While I can’t draw to save my life I recently told one of our designers that my ideal job would be to be a Google doodler. She didn’t look overly impressed by my dream, but clearly I am not the only one with these aspirations. Google has now run several successful Doodle 4 Google competitions worldwide, encouraging children to create special sketches for the search engine.

In fact, Google was recently flooded with thousands of entries for the South African Doodle 4 Google contest after they sent out a call to school children all over the country inviting them to “doodle their dreams for South Africa”. This was done to celebrate 20 years of freedom.

Tembisa Stella Ndabeni-Abrahams, Deputy Minister of Communications, encouraged this thoughtful gesture by Google, saying, “The entries show how talented our children are. It is good that we have an event like Doodle 4 Google to encourage creativity and imagination among our children.”

Celebrity judges selected their favourite doodles and the public voted for the ultimate winner. The top 20 finalists were whisked off to an awards ceremony in Johannesburg, where the lucky little winning doodlers received Android tablets and Google Play vouchers.

On 3 December the search engine showcased the inspiring artwork of the winning doodler, Katya Ludick, titled My Conservation Dream.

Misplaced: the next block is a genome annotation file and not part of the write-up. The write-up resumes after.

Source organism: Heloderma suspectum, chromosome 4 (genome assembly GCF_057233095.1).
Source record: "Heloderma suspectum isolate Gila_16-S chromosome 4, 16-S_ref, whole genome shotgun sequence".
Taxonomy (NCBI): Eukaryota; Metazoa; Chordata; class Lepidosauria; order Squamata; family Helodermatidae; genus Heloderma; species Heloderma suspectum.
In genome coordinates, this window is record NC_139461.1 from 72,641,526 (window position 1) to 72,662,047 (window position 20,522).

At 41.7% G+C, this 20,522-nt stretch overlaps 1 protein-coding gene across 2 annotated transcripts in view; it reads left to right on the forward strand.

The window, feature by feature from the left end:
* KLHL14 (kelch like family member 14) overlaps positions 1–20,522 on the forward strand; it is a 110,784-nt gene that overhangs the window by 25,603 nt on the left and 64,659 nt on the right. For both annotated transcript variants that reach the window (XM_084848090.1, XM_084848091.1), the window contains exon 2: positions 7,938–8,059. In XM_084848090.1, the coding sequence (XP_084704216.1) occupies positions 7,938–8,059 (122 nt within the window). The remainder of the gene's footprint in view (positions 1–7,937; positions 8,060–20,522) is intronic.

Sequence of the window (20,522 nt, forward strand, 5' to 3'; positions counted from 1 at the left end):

My Conservation Dream, Katya Ludick, Noordheuwel High School in Krugersdorp

Ludick was the winner in the 12 – 14 years category and also left with the overall prize for her hopeful doodle of a South Africa free of poaching.

“In my South African dream, there is no more poaching,” she says. “We must fight for those that can’t speak. Conservation is our future.” The well-thought-out doodle by this inspiring young lady incorporates the South African flag, cleverly focusing on the colours that it has in common with the Google brand. The whimsical shadow of the Google name that reflects on the water during an African sunrise “symbolises 20 years of freedom”, but it also indicates a future full of hope where a country free of poaching is more than a simple dream. Because of Ludick’s efforts her school will receive a R100 000 technology grant from Google.

The other winners in their respective age categories are:

Kayleigh Breytenbach, Sabie Primary School, 6 – 8 years

Kayleigh Breytenbach, Sabie Primary School, 6 – 8 years

Zehiye Rahman, Clarendon Preparatory School, 9 – 11 years

Zehiye Rahman, Clarendon Preparatory School, 9 – 11 years

Alexandra Wuzyk, Secunda High School, 15 – 17 years

Alexandra Wuzyk, Secunda High School, 15 – 17 years

Check out the art of the top 20 finalists to see which one is your favourite.

This creative initiative from Google shows how the internet is changing our lives. It is bringing infinite new possibilities to a new generation. We are using the internet daily in creative ways to unite people and address real issues. It is allowing children to set their imaginations free in a world where careers are no longer limited to the traditional. They can be web designers, application creators, game developers, software engineers, search-engine optimisation specialists, graphic designers and of course Google doodlers. Now if somebody would only let me take part in the doodling!

Article Name
South Africa’s Talented Tiny Google Doodlers
The popular Doodle 4 Google competition was recently held in South Africa. See what our little doodling ambassadors, including the winner, came up with.